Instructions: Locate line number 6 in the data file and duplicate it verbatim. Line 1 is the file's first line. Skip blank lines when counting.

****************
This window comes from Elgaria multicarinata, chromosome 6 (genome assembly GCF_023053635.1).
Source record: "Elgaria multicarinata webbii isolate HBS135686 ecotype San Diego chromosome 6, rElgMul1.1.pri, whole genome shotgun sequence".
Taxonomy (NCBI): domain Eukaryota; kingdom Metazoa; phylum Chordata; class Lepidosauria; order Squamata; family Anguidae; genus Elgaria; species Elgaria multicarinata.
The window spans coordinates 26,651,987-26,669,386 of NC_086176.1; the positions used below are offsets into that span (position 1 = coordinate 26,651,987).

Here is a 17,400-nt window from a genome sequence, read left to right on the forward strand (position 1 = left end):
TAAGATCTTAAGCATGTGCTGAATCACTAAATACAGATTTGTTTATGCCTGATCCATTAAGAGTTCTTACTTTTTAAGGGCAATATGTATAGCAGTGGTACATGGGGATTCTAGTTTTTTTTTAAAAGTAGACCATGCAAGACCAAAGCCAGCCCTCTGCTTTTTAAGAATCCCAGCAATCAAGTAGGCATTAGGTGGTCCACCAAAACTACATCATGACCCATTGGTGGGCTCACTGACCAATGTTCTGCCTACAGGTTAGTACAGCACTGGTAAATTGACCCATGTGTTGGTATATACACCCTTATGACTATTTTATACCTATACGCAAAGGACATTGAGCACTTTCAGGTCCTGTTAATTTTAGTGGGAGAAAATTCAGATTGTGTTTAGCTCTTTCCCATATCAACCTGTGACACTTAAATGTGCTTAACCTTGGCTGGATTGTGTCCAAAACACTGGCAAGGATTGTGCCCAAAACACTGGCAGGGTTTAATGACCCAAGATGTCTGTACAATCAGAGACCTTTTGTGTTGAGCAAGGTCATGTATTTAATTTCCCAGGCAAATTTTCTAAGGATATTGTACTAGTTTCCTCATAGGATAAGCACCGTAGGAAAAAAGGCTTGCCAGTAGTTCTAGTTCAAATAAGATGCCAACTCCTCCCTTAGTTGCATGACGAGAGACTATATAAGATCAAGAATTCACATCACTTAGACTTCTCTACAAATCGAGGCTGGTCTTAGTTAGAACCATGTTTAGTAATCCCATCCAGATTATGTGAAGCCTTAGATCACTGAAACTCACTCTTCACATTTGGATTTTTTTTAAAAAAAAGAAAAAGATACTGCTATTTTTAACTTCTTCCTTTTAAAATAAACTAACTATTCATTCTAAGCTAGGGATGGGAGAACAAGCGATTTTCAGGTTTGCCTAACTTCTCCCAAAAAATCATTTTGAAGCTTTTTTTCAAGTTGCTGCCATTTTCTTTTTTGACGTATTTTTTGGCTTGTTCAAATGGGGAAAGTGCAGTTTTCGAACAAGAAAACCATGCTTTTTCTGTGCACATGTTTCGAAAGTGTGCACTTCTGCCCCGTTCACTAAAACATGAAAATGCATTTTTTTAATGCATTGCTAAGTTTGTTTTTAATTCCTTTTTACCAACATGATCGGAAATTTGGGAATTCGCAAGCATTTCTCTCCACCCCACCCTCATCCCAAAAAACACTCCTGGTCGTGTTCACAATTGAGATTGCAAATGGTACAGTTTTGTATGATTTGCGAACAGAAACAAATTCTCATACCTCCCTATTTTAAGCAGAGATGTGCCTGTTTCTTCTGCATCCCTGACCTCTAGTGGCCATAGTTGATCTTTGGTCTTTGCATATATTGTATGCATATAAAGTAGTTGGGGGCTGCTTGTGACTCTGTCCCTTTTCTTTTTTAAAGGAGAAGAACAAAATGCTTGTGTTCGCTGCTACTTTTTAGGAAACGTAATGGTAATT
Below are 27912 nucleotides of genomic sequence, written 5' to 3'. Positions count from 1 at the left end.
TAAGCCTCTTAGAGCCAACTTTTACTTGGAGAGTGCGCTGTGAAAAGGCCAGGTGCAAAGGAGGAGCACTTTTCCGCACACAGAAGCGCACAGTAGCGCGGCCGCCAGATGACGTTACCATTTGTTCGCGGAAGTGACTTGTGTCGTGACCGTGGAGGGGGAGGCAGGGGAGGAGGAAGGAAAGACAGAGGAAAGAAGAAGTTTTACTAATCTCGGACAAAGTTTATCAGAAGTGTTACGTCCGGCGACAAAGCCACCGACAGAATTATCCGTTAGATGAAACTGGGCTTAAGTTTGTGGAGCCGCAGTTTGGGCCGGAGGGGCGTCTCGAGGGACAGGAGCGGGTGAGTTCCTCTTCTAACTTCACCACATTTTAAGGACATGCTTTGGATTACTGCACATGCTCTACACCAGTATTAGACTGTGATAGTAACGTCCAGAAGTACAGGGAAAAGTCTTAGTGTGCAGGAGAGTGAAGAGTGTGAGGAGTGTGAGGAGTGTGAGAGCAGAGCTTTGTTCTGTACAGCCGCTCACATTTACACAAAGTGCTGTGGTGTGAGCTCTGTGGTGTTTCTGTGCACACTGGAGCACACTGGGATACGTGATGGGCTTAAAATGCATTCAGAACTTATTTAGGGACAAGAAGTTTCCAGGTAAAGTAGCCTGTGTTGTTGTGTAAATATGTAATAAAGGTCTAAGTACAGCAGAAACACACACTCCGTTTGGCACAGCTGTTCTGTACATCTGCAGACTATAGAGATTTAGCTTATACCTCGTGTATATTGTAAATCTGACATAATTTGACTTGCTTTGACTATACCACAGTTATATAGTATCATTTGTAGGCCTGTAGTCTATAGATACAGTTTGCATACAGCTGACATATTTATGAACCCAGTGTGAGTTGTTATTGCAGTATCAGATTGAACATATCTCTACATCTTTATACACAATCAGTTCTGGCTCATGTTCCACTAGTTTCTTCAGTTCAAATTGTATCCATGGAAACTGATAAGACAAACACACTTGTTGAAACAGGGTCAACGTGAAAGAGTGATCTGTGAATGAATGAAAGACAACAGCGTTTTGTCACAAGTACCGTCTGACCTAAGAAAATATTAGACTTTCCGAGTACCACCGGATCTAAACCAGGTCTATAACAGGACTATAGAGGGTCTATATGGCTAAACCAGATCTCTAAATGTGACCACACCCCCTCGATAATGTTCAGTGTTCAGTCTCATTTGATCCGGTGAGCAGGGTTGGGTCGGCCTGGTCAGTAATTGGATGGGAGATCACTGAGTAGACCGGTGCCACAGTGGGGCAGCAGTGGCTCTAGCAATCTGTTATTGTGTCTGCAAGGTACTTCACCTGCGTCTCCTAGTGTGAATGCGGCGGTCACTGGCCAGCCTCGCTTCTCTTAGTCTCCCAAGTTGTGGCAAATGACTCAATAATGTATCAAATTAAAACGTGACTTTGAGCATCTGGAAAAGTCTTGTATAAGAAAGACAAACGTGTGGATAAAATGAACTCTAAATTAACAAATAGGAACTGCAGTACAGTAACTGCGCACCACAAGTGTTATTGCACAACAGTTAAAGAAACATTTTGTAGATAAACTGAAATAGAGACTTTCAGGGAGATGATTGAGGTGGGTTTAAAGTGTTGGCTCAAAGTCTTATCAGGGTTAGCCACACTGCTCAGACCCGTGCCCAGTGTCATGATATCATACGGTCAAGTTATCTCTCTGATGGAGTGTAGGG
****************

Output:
TAAGATCTTAAGCATGTGCTGAATCACTAAATACAGATTTGTTTATGCCTGATCCATTAAGAGTTCTTACTTTTTAAGGGCAATATGTATAGCAGTGGTACATGGGGATTCTAGTTTTTTTTTAAAAGTAGACCATGCAAGACCAAAGCCAGCCCTCTGCTTTTTAAGAATCCCAGCAATCAAGTAGGCATTAGGTGGTCCACCAAAACTACATCATGACCCATTGGTGGGCTCACTGACCAATGTTCTGCCTACAGGTTAGTACAGCACTGGTAAATTGACCCATGTGTTGGTATATACACCCTTATGACTATTTTATACCTATACGCAAAGGACATTGAGCACTTTCAGGTCCTGTTAATTTTAGTGGGAGAAAATTCAGATTGTGTTTAGCTCTTTCCCATATCAACCTGTGACACTTAAATGTGCTTAACCTTGGCTGGATTGTGTCCAAAACACTGGCAAGGATTGTGCCCAAAACACTGGCAGGGTTTAATGACCCAAGATGTCTGTACAATCAGAGACCTTTTGTGTTGAGCAAGGTCATGTATTTAATTTCCCAGGCAAATTTTCTAAGGATATTGTACTAGTTTCCTCATAGGATAAGCACCGTAGGAAAAAAGGCTTGCCAGTAGTTCTAGTTCAAATAAGATGCCAACTCCTCCCTTAGTTGCATGACGAGAGACTATATAAGATCAAGAATTCACATCACTTAGACTTCTCTACAAATCGAGGCTGGTCTTAGTTAGAACCATGTTTAGTAATCCCATCCAGATTATGTGAAGCCTTAGATCACTGAAACTCACTCTTCACATTTGGATTTTTTTTAAAAAAAAGAAAAAGATACTGCTATTTTTAACTTCTTCCTTTTAAAATAAACTAACTATTCATTCTAAGCTAGGGATGGGAGAACAAGCGATTTTCAGGTTTGCCTAACTTCTCCCAAAAAATCATTTTGAAGCTTTTTTTCAAGTTGCTGCCATTTTCTTTTTTGACGTATTTTTTGGCTTGTTCAAATGGGGAAAGTGCAGTTTTCGAACAAGAAAACCATGCTTTTTCTGTGCACATGTTTCGAAAGTGTGCACTTCTGCCCCGTTCACTAAAACATGAAAATGCATTTTTTTAATGCATTGCTAAGTTTGTTTTTAATTCCTTTTTACCAACATGATCGGAAATTTGGGAATTCGCAAGCATTTCTCTCCACCCCACCCTCATCCCAAAAAACACTCCTGGTCGTGTTCACAATTGAGATTGCAAATGGTACAGTTTTGTATGATTTGCGAACAGAAACAAATTCTCATACCTCCCTATTTTAAGCAGAGATGTGCCTGTTTCTTCTGCATCCCTGACCTCTAGTGGCCATAGTTGATCTTTGGTCTTTGCATATATTGTATGCATATAAAGTAGTTGGGGGCTGCTTGTGACTCTGTCCCTTTTCTTTTTTAAAGGAGAAGAACAAAATGCTTGTGTTCGCTGCTACTTTTTAGGAAACGTAATGGTAATT